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Christmas Around the World Lesson Plan

Instructor: Josh Corbat

Josh has taught Earth Science and Physical Science at the High School level and holds a Master of Education degree from UNC-Chapel Hill.

Use this lesson plan to introduce your students to Christmas traditions around the world. Students will read a text lesson before engaging in a creative activity to bring some of the world's traditions to life. Finish off with a quiz to test understanding.

Learning Objectives

After this lesson, students will be able to:

  • describe various Christmas traditions from around the world
  • summarize the Christmas traditions of one region in detail

Length

30-60 minutes

Curriculum Standards

  • CCSS.ELA-LITERACY.W.3.8

Recall information from experiences or gather information from print and digital sources; take brief notes on sources and sort evidence into provided categories.

  • CCSS.ELA-LITERACY.RI.3.2

Determine the main idea of a text; recount the key details and explain how they support the main idea.

Materials

  • Paper copies of the text lesson Christmas Traditions Around the World for Kids
  • Chart paper
  • Multi-colored construction paper
  • Scissors
  • Glue
  • Glitter
  • Ribbon
  • Markers/crayons/colored pencils
  • Access to additional art supplies
  • Large map of the world (paper or an image that may be projected on the board or wall)
  • Tape

Instructions

  • Begin the lesson by asking students what traditions their families have for the holiday season. Ask for volunteers to describe their traditions and write them on the board.
  • Next, distribute the text lesson Christmas Traditions Around the World for Kids.
  • Have two students volunteer to read a paragraph each from the 'Christmas in North America' section. After reading, discuss the following questions as a class:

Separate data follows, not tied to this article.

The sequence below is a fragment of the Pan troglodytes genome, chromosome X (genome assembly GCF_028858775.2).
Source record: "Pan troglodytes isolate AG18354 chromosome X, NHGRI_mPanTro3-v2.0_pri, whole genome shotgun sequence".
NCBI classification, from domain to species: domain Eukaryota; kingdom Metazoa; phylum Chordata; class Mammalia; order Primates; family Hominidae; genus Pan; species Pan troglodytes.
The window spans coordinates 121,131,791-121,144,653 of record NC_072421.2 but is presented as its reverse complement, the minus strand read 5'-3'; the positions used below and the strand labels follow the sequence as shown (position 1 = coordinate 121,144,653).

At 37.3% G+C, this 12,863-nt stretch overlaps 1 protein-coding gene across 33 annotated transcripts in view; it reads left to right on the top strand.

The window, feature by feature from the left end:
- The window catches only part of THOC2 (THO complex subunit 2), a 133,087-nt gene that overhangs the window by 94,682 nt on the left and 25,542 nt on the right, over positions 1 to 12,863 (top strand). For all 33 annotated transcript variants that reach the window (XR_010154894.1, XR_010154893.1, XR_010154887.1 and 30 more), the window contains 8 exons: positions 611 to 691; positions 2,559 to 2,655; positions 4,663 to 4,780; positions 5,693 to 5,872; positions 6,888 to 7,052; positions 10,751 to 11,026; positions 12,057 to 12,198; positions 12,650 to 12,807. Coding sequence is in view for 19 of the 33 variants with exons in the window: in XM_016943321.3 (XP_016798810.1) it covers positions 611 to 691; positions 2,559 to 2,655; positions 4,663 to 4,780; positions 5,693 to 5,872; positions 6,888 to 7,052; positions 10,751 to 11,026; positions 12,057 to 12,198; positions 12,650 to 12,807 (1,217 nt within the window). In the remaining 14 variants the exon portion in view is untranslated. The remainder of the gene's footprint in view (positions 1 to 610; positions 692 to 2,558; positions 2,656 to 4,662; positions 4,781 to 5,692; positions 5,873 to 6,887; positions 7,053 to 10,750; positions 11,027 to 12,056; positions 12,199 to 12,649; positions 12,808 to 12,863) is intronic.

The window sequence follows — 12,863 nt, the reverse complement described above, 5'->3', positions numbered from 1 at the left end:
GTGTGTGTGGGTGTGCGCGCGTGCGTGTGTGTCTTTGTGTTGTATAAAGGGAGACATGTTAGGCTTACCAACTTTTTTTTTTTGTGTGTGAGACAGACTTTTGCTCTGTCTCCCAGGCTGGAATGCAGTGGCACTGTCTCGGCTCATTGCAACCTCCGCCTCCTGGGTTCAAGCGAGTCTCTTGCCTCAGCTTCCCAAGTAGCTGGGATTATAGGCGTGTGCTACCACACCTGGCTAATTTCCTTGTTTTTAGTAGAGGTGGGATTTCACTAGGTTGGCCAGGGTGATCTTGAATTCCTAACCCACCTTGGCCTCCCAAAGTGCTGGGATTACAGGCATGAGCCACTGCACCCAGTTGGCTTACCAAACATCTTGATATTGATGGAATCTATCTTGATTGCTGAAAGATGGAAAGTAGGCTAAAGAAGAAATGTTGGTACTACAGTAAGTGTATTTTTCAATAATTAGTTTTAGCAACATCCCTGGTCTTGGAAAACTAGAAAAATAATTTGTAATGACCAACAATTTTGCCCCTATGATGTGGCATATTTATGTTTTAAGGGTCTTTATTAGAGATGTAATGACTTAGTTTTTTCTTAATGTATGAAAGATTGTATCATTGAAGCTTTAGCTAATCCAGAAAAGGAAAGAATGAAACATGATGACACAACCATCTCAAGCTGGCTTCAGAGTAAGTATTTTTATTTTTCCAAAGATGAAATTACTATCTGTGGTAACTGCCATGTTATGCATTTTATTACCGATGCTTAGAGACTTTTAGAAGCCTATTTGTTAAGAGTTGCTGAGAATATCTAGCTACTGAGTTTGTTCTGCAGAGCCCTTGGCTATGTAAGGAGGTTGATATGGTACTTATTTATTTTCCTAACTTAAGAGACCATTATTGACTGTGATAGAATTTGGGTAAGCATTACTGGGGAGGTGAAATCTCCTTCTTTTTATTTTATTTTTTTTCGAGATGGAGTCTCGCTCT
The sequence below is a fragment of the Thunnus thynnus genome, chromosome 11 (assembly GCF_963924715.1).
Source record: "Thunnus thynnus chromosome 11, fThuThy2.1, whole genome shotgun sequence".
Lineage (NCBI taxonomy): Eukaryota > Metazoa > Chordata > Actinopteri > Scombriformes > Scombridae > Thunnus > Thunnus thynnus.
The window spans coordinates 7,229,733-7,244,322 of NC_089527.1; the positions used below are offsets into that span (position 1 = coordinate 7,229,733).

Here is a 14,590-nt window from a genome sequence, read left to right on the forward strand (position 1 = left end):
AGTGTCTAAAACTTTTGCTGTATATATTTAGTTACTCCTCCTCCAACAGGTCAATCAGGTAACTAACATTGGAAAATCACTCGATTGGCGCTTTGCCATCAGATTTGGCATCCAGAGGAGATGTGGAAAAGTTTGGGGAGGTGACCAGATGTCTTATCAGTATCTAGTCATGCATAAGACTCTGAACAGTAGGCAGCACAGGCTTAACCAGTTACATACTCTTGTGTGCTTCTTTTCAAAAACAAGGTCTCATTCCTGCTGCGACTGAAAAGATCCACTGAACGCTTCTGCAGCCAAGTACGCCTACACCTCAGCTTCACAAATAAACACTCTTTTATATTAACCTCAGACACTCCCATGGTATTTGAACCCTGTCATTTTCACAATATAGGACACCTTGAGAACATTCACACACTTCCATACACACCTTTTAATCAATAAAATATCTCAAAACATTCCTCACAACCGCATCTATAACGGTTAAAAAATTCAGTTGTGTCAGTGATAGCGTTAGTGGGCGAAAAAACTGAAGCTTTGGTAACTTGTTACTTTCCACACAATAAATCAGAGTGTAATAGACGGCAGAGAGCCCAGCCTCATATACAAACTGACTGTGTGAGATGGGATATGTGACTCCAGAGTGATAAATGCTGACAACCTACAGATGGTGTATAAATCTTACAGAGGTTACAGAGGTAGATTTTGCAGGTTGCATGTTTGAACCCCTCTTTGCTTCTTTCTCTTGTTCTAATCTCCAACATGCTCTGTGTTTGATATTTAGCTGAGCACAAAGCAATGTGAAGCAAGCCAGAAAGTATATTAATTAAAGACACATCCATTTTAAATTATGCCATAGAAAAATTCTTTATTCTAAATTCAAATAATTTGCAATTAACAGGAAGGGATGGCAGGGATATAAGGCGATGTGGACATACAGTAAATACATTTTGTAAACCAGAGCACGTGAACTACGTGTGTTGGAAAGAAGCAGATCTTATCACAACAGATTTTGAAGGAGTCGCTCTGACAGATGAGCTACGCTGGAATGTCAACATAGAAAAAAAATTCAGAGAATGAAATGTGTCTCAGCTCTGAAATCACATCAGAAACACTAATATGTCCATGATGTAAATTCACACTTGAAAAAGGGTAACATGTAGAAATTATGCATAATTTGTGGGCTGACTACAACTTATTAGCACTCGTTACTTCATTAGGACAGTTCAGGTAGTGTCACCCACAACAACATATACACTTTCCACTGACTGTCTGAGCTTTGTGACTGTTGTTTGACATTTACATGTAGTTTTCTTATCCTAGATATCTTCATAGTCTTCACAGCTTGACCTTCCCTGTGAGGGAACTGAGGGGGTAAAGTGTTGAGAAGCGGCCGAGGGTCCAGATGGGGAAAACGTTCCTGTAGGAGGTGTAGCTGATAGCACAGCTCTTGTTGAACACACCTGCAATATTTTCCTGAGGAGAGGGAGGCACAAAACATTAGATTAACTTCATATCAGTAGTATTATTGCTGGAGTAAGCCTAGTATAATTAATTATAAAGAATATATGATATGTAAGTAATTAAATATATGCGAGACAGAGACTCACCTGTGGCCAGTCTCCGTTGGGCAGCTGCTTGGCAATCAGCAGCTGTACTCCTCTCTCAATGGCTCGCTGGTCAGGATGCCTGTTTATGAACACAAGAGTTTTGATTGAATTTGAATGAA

• What role do stockings play in Christmas traditions?
    • What is a piñata? How is it used to celebrate Christmas in Mexico?
    • Have you ever used a piñata? When?
  • Next, ask for two more volunteers to read a paragraph each from the 'European Traditions' section. Then, discuss the following questions:
    • Does anyone honor similar traditions in their home?
    • How might the tradition of making joulortuttu (the pastry) have evolved into modern US traditions?
  • Ask for two volunteers to read the 'Asian Traditions' section. Discuss the following:
    • Is there a similar tradition in the US to the pah-role tradition of the Phillipines?
    • How are elders honored during the holidays in your family?
    • What traditions do you have that involve decorative lights?
  • Ask for a volunteer to read the 'A Down Under Christmas' section. Discuss:
    • How might your family's traditions change if it were warm here during Christmas?
  • Finally, ask for a volunteer to read the 'Christmas in Africa' section. Discuss:
    • How is singing incorporated into Christmas traditions in your family?

Activity

  • Break students up into five groups and assign each group one of the world regions from the text lesson.
  • Pass out one piece of chart paper and art supplies to each group.
  • Students will now create a poster that depicts the Christmas traditions of their region of the world. Encourage them to be as creative as possible in bringing the tradition to life. For example, the 'Christmas in North America' group might choose to create a pinata that opens on the paper to reveal other Christmas symbols inside.
  • When all groups are finished, project or display the world map at the front of the class.
  • Have each group take turns presenting their poster to the rest of the class. They should take 2-3 minutes to explain the elements they chose to incorporate and why.
  • When the presentation is complete, the group should tape the poster to the map on the continent the poster represents.
  • Before dismissal, take the quiz associated with the lesson as a class, answering any final questions students may have.

Extension:

  • Ask students to select one tradition from the text lesson that they particularly enjoyed reading about. How could their family incorporate this tradition to their own holiday celebrations?
  • Select some of the worldwide traditions and honor them in your classroom; have a 'World Christmas Day.'

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